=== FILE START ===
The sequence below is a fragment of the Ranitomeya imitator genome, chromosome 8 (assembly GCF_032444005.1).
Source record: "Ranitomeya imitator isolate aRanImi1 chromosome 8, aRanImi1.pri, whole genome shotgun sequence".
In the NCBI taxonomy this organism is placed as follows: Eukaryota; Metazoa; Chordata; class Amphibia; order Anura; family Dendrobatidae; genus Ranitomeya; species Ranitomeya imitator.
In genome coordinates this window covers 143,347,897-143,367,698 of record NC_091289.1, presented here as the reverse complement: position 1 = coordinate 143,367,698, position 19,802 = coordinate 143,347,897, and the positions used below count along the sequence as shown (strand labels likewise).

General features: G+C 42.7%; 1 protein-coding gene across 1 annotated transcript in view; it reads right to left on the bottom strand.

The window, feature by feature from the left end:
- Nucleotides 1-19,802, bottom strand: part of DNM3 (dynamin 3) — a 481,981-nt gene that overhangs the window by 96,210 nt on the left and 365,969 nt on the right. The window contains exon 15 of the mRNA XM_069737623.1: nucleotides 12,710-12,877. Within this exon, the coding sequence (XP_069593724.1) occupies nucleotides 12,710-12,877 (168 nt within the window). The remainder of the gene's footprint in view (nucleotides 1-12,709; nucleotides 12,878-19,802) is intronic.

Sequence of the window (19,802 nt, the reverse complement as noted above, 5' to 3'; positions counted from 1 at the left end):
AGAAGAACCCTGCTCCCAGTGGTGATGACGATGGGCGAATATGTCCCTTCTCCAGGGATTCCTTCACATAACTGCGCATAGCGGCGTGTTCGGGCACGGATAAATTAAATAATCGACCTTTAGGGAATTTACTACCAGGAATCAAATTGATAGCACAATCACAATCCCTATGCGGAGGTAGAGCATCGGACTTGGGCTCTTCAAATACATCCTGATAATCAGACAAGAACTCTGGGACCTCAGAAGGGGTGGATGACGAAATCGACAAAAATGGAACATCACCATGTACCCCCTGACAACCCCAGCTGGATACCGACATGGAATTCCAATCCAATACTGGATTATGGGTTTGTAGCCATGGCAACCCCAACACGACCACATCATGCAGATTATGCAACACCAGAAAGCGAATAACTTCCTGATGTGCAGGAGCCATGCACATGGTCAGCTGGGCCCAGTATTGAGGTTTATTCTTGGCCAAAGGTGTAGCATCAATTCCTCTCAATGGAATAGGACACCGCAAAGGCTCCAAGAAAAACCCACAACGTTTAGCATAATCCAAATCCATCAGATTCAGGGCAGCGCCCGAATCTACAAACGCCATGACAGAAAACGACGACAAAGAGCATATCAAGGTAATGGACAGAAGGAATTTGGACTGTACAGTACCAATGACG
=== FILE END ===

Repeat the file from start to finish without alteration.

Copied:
The sequence below is a fragment of the Ranitomeya imitator genome, chromosome 8 (assembly GCF_032444005.1).
Source record: "Ranitomeya imitator isolate aRanImi1 chromosome 8, aRanImi1.pri, whole genome shotgun sequence".
In the NCBI taxonomy this organism is placed as follows: Eukaryota; Metazoa; Chordata; class Amphibia; order Anura; family Dendrobatidae; genus Ranitomeya; species Ranitomeya imitator.
In genome coordinates this window covers 143,347,897-143,367,698 of record NC_091289.1, presented here as the reverse complement: position 1 = coordinate 143,367,698, position 19,802 = coordinate 143,347,897, and the positions used below count along the sequence as shown (strand labels likewise).

General features: G+C 42.7%; 1 protein-coding gene across 1 annotated transcript in view; it reads right to left on the bottom strand.

The window, feature by feature from the left end:
- Nucleotides 1-19,802, bottom strand: part of DNM3 (dynamin 3) — a 481,981-nt gene that overhangs the window by 96,210 nt on the left and 365,969 nt on the right. The window contains exon 15 of the mRNA XM_069737623.1: nucleotides 12,710-12,877. Within this exon, the coding sequence (XP_069593724.1) occupies nucleotides 12,710-12,877 (168 nt within the window). The remainder of the gene's footprint in view (nucleotides 1-12,709; nucleotides 12,878-19,802) is intronic.

Sequence of the window (19,802 nt, the reverse complement as noted above, 5' to 3'; positions counted from 1 at the left end):
AGAAGAACCCTGCTCCCAGTGGTGATGACGATGGGCGAATATGTCCCTTCTCCAGGGATTCCTTCACATAACTGCGCATAGCGGCGTGTTCGGGCACGGATAAATTAAATAATCGACCTTTAGGGAATTTACTACCAGGAATCAAATTGATAGCACAATCACAATCCCTATGCGGAGGTAGAGCATCGGACTTGGGCTCTTCAAATACATCCTGATAATCAGACAAGAACTCTGGGACCTCAGAAGGGGTGGATGACGAAATCGACAAAAATGGAACATCACCATGTACCCCCTGACAACCCCAGCTGGATACCGACATGGAATTCCAATCCAATACTGGATTATGGGTTTGTAGCCATGGCAACCCCAACACGACCACATCATGCAGATTATGCAACACCAGAAAGCGAATAACTTCCTGATGTGCAGGAGCCATGCACATGGTCAGCTGGGCCCAGTATTGAGGTTTATTCTTGGCCAAAGGTGTAGCATCAATTCCTCTCAATGGAATAGGACACCGCAAAGGCTCCAAGAAAAACCCACAACGTTTAGCATAATCCAAATCCATCAGATTCAGGGCAGCGCCCGAATCTACAAACGCCATGACAGAAAACGACGACAAAGAGCATATCAAGGTAATGGACAGAAGGAATTTGGACTGTACAGTACCAATGACG